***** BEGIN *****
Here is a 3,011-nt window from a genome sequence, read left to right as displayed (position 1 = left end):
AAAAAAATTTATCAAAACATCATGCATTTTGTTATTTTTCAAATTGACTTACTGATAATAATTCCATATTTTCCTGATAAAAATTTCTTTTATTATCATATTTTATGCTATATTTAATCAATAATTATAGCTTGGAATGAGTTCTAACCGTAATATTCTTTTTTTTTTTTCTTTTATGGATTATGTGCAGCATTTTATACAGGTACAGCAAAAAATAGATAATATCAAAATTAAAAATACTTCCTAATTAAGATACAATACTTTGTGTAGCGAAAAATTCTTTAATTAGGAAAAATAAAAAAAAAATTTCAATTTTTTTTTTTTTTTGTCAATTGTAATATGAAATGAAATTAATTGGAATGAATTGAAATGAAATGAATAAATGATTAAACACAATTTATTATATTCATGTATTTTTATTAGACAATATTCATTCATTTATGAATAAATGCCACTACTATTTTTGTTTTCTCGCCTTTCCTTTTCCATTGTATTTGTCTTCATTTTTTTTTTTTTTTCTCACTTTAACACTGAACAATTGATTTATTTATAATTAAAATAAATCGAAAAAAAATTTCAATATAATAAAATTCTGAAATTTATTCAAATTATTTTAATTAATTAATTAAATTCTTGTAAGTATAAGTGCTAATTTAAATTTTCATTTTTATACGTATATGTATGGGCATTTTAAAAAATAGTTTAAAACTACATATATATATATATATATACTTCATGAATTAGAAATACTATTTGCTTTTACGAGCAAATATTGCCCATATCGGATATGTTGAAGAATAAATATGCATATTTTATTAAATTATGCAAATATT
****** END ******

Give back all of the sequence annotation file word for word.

Here is a 3,011-nt window from a genome sequence, read left to right as displayed (position 1 = left end):
AAAAAAATTTATCAAAACATCATGCATTTTGTTATTTTTCAAATTGACTTACTGATAATAATTCCATATTTTCCTGATAAAAATTTCTTTTATTATCATATTTTATGCTATATTTAATCAATAATTATAGCTTGGAATGAGTTCTAACCGTAATATTCTTTTTTTTTTTTCTTTTATGGATTATGTGCAGCATTTTATACAGGTACAGCAAAAAATAGATAATATCAAAATTAAAAATACTTCCTAATTAAGATACAATACTTTGTGTAGCGAAAAATTCTTTAATTAGGAAAAATAAAAAAAAAATTTCAATTTTTTTTTTTTTTTGTCAATTGTAATATGAAATGAAATTAATTGGAATGAATTGAAATGAAATGAATAAATGATTAAACACAATTTATTATATTCATGTATTTTTATTAGACAATATTCATTCATTTATGAATAAATGCCACTACTATTTTTGTTTTCTCGCCTTTCCTTTTCCATTGTATTTGTCTTCATTTTTTTTTTTTTTTCTCACTTTAACACTGAACAATTGATTTATTTATAATTAAAATAAATCGAAAAAAAATTTCAATATAATAAAATTCTGAAATTTATTCAAATTATTTTAATTAATTAATTAAATTCTTGTAAGTATAAGTGCTAATTTAAATTTTCATTTTTATACGTATATGTATGGGCATTTTAAAAAATAGTTTAAAACTACATATATATATATATATATACTTCATGAATTAGAAATACTATTTGCTTTTACGAGCAAATATTGCCCATATCGGATATGTTGAAGAATAAATATGCATATTTTATTAAATTATGCAAATATT